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Tuesday, March 29, 2016

Board Games: Ticket to Ride

An Easter present this year, Ticket to Ride from publisher, Days of Wonder. It was created by Alan R. Moon, it says so right on the box, and shown in Wil Wheaton's first season of Tabletop on Youtube. I fell in love with this game watching him and his friends play. It is honest to goodness live action game play, give it a look.

This is considered a German style board game. Wikipedia describes German or Eurostyle board games as being simple, multi player games with medium to short play times. Simplicity does not reduce the fun factor here! The rules are not complicated and they do not rely overly much on luck as American games such as Monopoly tend to do. Not mentioned in the article is the characteristic of cooperative play rather than competitive game play. Settlers of Catan, published in 1995 is one such cooperative play game. And it is also the most popular by far though not the oldest of these german styled games.

During the last decade German or Eurogames have taken the world by storm, or so it would seem. They have been around since the 1950s. My first encounter with these games came in the early 90s when I was doing daycare. A local toy shop stocked Ravensburger brand games and puzzles. While more expensive, thus requiring careful investing, they were, and are, superior to most board games commonly available in the big box stores.

And thus, I can also say one of the biggest differences between American and German or Eurogames is the quality. From the professional quality of the designs, to the quality of the construction and the package-feel (the weight, texture and smoothness of the paper, weight, texture and sturdiness of the pieces) American games just do not have the same gravitas. Though, smaller game producers (publishers other than Parker Brothers and Hasbro) are keeping up with the competition, German games are the standard by which this game geek measures all others.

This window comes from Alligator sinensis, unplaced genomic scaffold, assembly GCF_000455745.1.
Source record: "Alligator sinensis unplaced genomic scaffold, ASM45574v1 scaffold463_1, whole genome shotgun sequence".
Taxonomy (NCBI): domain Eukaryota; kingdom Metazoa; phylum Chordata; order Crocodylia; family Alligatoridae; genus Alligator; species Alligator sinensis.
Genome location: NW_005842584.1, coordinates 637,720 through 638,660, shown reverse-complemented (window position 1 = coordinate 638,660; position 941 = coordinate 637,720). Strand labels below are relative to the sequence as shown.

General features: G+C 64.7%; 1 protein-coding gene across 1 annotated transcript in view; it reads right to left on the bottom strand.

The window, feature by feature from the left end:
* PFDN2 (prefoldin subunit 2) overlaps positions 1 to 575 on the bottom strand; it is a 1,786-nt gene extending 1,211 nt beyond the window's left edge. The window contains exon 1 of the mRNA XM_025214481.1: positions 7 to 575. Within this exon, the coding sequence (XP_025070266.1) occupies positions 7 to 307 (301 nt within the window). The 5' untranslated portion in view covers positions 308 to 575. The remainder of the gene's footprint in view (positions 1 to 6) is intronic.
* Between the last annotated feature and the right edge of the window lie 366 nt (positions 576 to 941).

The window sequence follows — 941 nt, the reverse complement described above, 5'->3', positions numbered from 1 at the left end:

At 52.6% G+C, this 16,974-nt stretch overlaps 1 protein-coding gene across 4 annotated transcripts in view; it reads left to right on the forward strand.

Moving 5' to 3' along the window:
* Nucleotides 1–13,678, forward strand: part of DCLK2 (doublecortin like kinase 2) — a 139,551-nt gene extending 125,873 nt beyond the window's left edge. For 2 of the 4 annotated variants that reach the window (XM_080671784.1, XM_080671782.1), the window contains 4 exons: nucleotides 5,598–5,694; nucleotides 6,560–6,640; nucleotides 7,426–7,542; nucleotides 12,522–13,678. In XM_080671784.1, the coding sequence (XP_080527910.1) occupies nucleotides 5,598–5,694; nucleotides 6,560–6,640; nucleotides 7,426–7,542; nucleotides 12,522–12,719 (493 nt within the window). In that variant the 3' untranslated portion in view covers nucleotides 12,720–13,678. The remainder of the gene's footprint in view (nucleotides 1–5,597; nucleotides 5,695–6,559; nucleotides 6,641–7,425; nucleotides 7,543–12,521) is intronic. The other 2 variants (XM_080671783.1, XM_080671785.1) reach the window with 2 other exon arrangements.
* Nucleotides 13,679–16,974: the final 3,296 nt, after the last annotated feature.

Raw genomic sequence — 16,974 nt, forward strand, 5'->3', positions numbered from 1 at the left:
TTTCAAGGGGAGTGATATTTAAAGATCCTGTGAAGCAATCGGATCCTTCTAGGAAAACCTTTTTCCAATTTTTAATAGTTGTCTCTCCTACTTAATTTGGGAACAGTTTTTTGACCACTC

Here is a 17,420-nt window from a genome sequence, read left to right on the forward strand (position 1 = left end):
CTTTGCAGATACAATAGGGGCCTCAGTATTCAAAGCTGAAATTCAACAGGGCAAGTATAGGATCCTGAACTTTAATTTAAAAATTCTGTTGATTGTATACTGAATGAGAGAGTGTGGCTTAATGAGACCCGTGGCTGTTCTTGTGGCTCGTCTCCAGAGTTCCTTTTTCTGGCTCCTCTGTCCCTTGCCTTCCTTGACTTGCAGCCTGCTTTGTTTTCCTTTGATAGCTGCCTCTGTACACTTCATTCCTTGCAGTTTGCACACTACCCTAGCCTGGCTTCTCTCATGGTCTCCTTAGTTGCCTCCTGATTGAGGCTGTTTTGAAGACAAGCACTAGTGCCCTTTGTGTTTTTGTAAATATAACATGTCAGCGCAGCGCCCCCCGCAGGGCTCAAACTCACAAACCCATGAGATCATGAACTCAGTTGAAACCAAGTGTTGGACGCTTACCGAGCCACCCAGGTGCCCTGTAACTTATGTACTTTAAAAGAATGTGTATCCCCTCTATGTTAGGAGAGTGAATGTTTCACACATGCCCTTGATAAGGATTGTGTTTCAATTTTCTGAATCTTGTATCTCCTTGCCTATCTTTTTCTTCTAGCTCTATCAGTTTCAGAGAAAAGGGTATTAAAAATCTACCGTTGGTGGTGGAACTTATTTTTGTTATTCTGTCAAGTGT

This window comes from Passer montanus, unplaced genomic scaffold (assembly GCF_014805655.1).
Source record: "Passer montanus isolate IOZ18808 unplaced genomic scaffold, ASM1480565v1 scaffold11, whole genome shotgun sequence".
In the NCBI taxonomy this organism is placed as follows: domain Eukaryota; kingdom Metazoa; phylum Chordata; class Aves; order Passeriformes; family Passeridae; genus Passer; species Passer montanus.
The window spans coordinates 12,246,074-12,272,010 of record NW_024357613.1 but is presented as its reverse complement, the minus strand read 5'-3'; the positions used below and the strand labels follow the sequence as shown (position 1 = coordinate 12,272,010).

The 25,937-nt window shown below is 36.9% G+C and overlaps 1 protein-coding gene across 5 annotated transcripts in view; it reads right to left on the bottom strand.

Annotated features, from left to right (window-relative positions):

Initial game play went quick even though it was the first time that I've actually played. With three people it went pretty well, not super fun and hilarious like in the video. But it was fun enough for my friends to want to do it again. And that is what really counts. Wired magazine has a great article on German games and the Father of Cataan, Klaus Teuber.

When I get to Germany I want to be sure to get to the Essen Trade Show where new games come out and special editions can be had. One year, Baden-Wurttemberg had a special edition released in the region's honor. I am hoping for some special editions for Ticket to Ride Germany. Alan R. Moon, has made a permanent fan out of me.
Not from actual game play. Set up for photographic purposes only. 

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